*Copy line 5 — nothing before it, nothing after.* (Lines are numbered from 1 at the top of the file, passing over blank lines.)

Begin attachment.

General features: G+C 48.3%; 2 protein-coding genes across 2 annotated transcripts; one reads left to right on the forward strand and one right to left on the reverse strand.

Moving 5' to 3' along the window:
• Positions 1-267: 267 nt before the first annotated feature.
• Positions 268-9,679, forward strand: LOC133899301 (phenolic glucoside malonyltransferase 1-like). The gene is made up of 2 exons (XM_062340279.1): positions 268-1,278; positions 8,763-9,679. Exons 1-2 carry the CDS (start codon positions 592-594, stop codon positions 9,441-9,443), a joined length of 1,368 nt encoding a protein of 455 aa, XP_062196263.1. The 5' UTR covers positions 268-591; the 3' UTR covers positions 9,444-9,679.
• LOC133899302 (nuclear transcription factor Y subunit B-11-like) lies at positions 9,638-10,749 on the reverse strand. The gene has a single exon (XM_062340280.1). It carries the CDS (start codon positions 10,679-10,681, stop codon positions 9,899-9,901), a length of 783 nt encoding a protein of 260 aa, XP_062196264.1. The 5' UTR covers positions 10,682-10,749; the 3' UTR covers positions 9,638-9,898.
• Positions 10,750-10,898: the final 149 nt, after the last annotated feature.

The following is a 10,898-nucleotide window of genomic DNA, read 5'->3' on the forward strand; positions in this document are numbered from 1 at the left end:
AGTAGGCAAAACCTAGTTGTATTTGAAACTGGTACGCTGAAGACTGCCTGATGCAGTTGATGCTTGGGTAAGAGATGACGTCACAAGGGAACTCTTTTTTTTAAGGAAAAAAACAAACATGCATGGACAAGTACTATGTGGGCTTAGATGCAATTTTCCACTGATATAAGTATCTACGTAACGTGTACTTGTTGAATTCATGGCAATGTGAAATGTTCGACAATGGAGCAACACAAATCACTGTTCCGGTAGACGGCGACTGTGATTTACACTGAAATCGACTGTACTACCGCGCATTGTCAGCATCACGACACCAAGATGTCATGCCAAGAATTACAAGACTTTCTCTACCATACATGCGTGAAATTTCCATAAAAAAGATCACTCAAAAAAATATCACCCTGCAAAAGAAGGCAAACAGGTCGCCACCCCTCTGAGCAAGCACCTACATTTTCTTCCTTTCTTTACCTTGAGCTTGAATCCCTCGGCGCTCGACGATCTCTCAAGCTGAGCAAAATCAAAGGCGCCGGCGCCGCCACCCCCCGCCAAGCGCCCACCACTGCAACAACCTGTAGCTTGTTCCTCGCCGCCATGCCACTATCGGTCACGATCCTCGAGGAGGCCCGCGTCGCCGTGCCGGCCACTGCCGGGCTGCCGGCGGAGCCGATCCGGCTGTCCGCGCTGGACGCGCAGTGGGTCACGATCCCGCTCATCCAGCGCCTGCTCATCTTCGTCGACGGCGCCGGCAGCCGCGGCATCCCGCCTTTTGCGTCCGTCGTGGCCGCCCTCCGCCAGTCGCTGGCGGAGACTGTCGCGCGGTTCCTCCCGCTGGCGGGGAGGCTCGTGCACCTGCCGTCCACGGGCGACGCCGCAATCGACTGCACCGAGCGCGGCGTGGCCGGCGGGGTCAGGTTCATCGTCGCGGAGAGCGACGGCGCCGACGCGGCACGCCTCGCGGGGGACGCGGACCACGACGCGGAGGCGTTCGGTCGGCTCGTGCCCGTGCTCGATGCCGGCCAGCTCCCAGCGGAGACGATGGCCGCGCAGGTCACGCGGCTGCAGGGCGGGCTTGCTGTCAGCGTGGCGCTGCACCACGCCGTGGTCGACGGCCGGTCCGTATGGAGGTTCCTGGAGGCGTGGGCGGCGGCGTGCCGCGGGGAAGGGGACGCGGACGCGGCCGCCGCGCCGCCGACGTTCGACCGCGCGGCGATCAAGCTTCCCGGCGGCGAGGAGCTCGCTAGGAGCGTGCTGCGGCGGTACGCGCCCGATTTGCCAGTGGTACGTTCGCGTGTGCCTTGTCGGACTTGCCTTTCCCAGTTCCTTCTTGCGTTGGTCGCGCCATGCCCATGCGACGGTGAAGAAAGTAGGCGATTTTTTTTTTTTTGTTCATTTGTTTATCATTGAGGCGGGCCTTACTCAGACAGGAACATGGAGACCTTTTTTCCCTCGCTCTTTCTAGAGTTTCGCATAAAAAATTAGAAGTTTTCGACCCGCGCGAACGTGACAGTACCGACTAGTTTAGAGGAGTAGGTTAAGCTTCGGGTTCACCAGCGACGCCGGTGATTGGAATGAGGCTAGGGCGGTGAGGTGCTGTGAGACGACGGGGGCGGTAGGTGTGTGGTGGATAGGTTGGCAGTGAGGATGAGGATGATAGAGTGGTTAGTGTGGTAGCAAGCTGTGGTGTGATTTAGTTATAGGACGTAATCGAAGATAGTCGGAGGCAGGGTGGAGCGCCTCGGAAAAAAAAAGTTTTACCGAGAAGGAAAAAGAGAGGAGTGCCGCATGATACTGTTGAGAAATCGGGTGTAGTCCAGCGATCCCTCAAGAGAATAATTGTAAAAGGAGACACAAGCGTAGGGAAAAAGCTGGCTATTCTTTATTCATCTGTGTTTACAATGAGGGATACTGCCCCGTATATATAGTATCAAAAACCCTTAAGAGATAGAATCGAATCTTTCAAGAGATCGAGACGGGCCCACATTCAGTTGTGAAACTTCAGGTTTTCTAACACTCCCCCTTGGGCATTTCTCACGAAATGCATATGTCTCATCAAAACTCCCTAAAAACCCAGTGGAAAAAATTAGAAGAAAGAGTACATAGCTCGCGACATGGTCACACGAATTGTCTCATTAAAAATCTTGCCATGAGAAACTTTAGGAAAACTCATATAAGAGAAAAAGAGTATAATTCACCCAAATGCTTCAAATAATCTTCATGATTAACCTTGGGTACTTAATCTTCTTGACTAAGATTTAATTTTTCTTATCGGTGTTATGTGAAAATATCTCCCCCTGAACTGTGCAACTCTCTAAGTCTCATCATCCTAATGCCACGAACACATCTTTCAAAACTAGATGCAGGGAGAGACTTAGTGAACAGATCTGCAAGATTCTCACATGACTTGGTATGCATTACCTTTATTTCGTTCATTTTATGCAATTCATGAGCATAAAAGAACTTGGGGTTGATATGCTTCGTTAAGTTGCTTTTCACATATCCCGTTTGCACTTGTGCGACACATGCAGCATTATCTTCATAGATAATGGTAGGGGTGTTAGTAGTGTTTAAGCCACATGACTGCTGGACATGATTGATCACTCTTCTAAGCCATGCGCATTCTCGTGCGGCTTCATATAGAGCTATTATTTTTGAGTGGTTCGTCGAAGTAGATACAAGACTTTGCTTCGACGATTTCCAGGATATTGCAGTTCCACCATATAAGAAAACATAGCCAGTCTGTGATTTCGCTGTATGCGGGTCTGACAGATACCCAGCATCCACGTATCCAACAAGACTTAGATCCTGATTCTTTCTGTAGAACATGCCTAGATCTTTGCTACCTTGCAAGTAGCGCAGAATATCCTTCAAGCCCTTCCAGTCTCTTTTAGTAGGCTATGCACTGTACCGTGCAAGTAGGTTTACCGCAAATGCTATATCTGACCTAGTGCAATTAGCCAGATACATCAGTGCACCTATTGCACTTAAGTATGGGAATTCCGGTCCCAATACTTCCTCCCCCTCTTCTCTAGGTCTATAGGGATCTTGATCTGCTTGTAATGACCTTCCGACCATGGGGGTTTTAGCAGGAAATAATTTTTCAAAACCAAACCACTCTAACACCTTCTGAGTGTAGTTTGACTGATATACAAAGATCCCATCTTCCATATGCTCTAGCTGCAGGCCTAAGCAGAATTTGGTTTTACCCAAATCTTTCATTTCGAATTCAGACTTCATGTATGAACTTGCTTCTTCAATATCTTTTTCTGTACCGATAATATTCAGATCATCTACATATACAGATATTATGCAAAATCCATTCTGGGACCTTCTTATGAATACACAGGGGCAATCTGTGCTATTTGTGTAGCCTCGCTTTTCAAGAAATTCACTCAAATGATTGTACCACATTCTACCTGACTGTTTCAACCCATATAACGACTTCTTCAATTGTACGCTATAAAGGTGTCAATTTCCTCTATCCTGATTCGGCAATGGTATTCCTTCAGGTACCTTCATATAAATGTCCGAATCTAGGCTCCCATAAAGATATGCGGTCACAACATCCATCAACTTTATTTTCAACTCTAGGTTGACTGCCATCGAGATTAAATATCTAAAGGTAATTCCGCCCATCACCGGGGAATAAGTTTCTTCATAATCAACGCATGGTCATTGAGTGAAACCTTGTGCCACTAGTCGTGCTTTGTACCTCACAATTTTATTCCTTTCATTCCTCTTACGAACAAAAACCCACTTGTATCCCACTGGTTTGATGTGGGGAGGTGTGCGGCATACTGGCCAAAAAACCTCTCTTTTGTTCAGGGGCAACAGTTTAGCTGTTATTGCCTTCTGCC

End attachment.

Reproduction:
• LOC133899302 (nuclear transcription factor Y subunit B-11-like) lies at positions 9,638-10,749 on the reverse strand. The gene has a single exon (XM_062340280.1). It carries the CDS (start codon positions 10,679-10,681, stop codon positions 9,899-9,901), a length of 783 nt encoding a protein of 260 aa, XP_062196264.1. The 5' UTR covers positions 10,682-10,749; the 3' UTR covers positions 9,638-9,898.